• People's experiences of gossiping: a narrative analysis

      Nekrassova, Dina V. (2002-12)
      This study employs narrative methodology to develop an understanding of meanings people make of their gossiping experiences. Four theoretical approaches are identified in the review of literature: functionalistic approach, gossip as information management, and gossip as a social form of discreet indiscretion which extended as a basis for examining gossiping as a communication experience. Four themes emerged from six narrative interviews, regarding the co-researchers' interpretations of their gossiping experiences: secrecy as a gossiping experience, gossiping as a negative experience, gossiping as a positive experience, and gossiping as being connected. The equivocal nature of gossiping stems from the participants' engagement in two distinct sets of practices out of single set of resources.
    • Communication apprehension: a narrative analysis of the PRCA-24

      VanDeventer, Karri C. (2002-12)
      This exploratory study examined individuals' lived experience with communication apprehension (CA). CA has been explored extensively over the past 35 years by researchers seeking psychological explanations for communication phenomenon and employing the premise that CA exists as a "trait-like" characteristic of personality or as a relatively permanent behavioral disposition. Grounded in a constructionist epistemology, this study presumes that meaning is created, maintained, and transformed through communication with others. From this perspective, CA is an individual's evaluation of anticipated or occurring communication events, based upon his/her prior experiences interacting with others in specific situations. Though CA researchers acknowledge this situational basis of communication apprehension, it has been largely overlooked in past research given the reliance on the "trait-like" perspective. To gain insight into people's actual experiences when filling out the PRCA-24, this research utilizes in-depth conversational interviews to examine the situational specificity of the most popular CA measurement instrument, the Personal Record of Communication Apprehension-24 (PRCA-24).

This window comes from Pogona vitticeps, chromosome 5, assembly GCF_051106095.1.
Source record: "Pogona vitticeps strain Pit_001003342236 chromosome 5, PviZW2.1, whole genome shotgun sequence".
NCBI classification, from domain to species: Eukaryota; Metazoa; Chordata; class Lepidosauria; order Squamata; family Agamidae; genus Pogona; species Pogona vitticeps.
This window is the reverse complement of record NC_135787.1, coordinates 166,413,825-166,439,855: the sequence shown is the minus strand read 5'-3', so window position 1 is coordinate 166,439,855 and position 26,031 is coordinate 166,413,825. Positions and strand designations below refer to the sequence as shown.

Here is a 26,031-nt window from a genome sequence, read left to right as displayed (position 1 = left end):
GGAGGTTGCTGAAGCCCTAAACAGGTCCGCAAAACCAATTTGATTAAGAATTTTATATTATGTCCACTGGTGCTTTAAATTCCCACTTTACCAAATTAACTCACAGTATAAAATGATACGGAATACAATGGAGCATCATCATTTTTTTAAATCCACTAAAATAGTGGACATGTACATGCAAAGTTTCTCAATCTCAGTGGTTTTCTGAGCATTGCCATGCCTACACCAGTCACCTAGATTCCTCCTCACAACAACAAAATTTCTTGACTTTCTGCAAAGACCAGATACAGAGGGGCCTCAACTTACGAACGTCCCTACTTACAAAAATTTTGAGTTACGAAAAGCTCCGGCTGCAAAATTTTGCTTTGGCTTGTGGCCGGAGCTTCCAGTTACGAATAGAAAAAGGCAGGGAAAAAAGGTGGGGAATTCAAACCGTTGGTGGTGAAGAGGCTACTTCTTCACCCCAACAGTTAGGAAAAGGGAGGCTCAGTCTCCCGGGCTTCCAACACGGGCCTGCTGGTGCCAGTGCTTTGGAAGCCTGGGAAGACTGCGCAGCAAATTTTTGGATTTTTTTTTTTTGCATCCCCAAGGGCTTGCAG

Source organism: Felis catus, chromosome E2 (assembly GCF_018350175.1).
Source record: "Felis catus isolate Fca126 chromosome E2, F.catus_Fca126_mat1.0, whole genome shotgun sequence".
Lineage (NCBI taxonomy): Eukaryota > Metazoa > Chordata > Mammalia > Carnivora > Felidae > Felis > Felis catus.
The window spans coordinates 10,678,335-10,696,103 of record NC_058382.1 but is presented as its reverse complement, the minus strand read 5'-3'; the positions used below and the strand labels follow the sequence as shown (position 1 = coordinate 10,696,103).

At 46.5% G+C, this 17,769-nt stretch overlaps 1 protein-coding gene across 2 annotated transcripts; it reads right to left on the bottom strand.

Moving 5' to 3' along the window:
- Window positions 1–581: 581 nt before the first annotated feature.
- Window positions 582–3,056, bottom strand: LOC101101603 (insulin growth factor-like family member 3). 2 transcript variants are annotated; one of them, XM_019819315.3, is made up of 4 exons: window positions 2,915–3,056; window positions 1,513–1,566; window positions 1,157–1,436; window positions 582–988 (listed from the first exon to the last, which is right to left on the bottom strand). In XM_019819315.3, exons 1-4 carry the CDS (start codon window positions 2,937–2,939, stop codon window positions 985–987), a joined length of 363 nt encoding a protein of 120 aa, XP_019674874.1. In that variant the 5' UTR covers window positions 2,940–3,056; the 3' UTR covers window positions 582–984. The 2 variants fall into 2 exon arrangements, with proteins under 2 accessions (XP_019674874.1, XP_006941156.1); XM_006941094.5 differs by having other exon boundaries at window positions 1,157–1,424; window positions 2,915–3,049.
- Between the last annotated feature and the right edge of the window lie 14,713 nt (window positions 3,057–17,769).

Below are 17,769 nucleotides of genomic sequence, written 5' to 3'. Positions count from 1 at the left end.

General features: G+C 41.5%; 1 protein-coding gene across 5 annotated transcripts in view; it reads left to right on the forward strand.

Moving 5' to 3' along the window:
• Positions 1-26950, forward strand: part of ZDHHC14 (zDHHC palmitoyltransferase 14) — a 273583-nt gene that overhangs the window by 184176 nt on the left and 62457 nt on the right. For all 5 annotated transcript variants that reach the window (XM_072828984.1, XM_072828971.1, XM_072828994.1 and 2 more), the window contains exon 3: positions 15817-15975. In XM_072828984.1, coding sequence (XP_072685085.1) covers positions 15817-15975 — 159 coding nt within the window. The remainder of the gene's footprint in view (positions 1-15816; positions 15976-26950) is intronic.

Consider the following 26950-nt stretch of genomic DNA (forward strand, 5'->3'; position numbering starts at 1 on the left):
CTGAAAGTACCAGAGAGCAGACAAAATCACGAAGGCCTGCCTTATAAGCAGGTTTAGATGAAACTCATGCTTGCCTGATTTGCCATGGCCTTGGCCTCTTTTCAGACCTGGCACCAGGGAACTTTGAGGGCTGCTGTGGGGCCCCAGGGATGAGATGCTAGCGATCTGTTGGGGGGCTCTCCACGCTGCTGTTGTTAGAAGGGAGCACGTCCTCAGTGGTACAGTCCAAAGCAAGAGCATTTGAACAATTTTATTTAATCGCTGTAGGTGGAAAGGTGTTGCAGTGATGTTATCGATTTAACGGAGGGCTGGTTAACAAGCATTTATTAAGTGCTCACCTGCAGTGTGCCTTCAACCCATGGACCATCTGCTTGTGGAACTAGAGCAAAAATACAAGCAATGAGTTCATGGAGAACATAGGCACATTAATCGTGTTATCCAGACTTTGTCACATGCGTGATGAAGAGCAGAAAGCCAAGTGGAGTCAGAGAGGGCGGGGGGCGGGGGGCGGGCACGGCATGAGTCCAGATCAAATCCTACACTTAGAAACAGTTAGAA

• Women In Alaska Constructing The Recovered Self: A Narrative Approach To Understanding Long -Term Recovery From Alcohol Dependence And /Or Abuse

      Richey, Jean Alice; Brown, Jin G. (2003)
      Autobiographical narratives are explored in a qualitative approach regarding women in Alaska who have been successful in long-term recovery from alcohol dependence and/or abuse. The literature review includes an integrative approach to theoretical perspectives from the disciplines of Human Communication, Anthropology, and Psychology. The epistemological orientation of Constructionism grounds this study, as well as provides a framework for theoretical understandings from the narrative co-construction of self-identity, gender studies, health belief and health behavior change models, anthropological views on alcohol and culture including Native American and Alaska Native approaches, and various psychological and transpersonal strategies for overcoming alcohol addiction. Today, a diverse resource of recovery paradigms and tools are available to women who have problems with alcohol. As a result, this study explores the applicability of various methods of recovery as they occur in the real lives of women in Alaska. Two emergent themes of recovery derived from nine narrative interviews are discussed in regard to identity reconstruction: (1) Survivorship and (2) the Transcendent Self. The emergent themes represent the reconstructed constitutive interpretations of a woman's self-identity as the recovered self. The process of recovery from alcohol dependence and/or abuse constitutes a uniquely personal and culturally specific journey for women. A recovered lifestyle is a completely different way of being for the woman who had previously been immersed in a culture of alcohol addiction---she now must construct a healthy self. A woman's process of recovery from alcohol addiction cannot be separated from the world of social/cultural/gender interactions in the construction of a healthier lifestyle. Whether a recovering person's social interactions are with professionals or are everyday interpersonal exchanges with intimates and others, they form the context within which the discursive evolution of identity is embedded. The narrative stories of the lived world of women in Alaska who are maintaining long-term recovery from alcohol problems provide an understanding of cultural, ethnic, and gender influences, various treatment and recovery paradigms, relational tensions, and the process of identity construction in the maintenance of ongoing recovery.